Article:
How To Harden A Sterling Silver Ring
Q: I have just finished my first real piece of jewelry - it is a sterling
silver ring that I fabricated. It was made from 12 and 14 guage square wire
stock that I bent into small circles and soldered on top of each other in
several progressive sizes; almost a pyramid effect with a bezel setting on
top with a shank attached to the underneath of it all. I then filed to
make it all look like round wire. Anyway, my question is; do I need to
harden the ring somehow, or is it already hard enough after the bending to
wear well. Before I soldered the shank on, it almost seemed like I could
pinch the shank with my fingers and it would bend. If I should harden the
ring, how do I do it (I do not have a kiln).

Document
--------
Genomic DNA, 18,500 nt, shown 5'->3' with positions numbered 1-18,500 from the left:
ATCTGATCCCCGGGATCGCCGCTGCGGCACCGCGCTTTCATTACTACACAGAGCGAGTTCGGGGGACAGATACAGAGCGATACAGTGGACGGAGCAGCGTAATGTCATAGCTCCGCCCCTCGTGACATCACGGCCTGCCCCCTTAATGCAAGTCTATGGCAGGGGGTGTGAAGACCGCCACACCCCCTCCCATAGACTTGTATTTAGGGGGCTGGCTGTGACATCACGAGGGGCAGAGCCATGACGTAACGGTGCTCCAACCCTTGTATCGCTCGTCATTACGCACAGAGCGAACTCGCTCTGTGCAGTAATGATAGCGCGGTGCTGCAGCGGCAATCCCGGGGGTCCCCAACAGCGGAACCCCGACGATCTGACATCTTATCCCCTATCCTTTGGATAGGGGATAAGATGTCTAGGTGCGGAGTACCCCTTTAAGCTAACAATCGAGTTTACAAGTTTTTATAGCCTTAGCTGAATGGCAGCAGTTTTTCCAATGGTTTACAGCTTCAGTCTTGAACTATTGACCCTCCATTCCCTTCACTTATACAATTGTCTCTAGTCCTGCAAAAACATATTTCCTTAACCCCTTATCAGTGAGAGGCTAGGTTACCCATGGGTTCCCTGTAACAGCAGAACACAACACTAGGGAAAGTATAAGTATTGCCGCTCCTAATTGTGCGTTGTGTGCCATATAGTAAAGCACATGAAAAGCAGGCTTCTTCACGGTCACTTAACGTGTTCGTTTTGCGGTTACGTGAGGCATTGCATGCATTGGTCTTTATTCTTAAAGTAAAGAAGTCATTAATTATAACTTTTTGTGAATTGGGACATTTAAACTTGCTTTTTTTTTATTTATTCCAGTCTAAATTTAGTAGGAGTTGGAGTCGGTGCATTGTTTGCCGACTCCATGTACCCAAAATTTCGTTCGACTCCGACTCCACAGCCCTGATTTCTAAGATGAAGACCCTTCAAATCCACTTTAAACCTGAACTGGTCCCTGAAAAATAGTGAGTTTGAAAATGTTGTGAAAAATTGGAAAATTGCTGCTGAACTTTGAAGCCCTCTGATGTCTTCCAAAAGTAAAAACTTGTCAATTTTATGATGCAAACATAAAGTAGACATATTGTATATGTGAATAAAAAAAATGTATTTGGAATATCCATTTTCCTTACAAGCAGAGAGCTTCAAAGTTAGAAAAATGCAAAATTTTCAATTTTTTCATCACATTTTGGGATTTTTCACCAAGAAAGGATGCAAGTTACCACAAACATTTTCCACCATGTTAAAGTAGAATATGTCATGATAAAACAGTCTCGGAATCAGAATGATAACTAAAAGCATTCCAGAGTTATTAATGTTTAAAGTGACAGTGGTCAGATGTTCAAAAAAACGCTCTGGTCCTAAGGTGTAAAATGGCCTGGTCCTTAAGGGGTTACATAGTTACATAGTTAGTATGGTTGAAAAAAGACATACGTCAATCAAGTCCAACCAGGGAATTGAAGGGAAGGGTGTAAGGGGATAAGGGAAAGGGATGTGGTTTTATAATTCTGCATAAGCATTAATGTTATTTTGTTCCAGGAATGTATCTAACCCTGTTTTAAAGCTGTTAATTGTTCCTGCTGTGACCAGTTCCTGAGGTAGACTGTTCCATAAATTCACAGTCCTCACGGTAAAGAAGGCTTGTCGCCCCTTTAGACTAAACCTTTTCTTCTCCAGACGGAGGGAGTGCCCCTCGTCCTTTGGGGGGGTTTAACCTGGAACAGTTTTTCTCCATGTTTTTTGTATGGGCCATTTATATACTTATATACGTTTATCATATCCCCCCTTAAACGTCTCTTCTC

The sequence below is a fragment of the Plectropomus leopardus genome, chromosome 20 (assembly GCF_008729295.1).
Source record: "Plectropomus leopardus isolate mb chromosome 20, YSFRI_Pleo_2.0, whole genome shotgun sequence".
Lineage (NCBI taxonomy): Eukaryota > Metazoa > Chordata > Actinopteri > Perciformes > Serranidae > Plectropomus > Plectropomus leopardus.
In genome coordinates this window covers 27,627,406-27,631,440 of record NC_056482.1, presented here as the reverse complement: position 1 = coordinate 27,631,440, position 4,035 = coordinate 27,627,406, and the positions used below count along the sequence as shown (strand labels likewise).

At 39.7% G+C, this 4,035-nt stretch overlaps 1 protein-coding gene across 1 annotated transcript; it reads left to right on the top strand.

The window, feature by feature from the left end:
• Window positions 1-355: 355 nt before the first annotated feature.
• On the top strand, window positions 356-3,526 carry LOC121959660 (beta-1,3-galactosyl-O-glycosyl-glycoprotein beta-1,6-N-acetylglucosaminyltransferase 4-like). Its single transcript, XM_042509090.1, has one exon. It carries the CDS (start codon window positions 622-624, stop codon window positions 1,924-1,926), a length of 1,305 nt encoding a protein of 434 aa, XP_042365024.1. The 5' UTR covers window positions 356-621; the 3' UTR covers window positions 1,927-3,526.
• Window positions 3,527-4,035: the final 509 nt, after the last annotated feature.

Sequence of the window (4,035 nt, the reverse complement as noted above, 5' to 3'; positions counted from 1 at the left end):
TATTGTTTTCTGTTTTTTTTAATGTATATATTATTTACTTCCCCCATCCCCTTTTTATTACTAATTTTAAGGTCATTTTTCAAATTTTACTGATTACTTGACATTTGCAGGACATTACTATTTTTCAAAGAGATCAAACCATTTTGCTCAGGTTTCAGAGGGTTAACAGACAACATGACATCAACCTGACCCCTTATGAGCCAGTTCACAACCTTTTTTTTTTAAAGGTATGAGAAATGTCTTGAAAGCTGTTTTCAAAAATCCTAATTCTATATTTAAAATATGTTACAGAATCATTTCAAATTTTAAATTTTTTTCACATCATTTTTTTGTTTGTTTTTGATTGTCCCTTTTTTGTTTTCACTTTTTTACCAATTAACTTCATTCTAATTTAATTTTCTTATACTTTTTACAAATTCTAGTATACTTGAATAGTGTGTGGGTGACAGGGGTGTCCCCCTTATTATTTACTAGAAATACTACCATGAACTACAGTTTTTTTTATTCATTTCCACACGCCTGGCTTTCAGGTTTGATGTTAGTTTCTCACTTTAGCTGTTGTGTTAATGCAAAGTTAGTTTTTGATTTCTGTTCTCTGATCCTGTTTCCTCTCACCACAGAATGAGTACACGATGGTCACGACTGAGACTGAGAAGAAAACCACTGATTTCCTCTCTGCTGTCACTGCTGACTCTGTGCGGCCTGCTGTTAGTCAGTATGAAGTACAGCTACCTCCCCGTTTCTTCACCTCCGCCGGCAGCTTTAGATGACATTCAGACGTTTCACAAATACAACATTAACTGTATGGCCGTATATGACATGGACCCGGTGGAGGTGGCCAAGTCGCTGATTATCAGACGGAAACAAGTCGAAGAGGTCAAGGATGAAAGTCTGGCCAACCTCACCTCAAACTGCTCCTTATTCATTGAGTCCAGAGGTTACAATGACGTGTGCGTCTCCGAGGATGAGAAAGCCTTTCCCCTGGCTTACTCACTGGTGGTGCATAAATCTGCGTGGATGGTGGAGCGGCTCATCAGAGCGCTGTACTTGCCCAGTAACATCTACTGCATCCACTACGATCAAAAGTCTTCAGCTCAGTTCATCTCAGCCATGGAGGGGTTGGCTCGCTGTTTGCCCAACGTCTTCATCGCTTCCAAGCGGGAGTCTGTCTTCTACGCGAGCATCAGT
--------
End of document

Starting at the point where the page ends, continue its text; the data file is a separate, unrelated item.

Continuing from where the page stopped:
A:Generally speaking, allowing sterling to air cool will leave it hardened, as opposed to 'annealed,' soft. I can see reasons for working the square to look round with a file, except for the shank. That I should think would be worked only to a appear half or 3/4 round. But in any case, keep working and keep on asking questions. Things fall into place eventually. Hard to say, it depends on your last soldering step. Did you quench the ring after the final solder (while it was still hot) or did you let it cool on its own? If it cooled on its own its probably about as hard as you're going to get it. If you quenched it while hot you can heat the piece to just short of the lowest solders melting point ( red hot is best but your solder may not allow it) and then let it cool down by itself. This can be tricky if your new and you may be better off just letting it alone.
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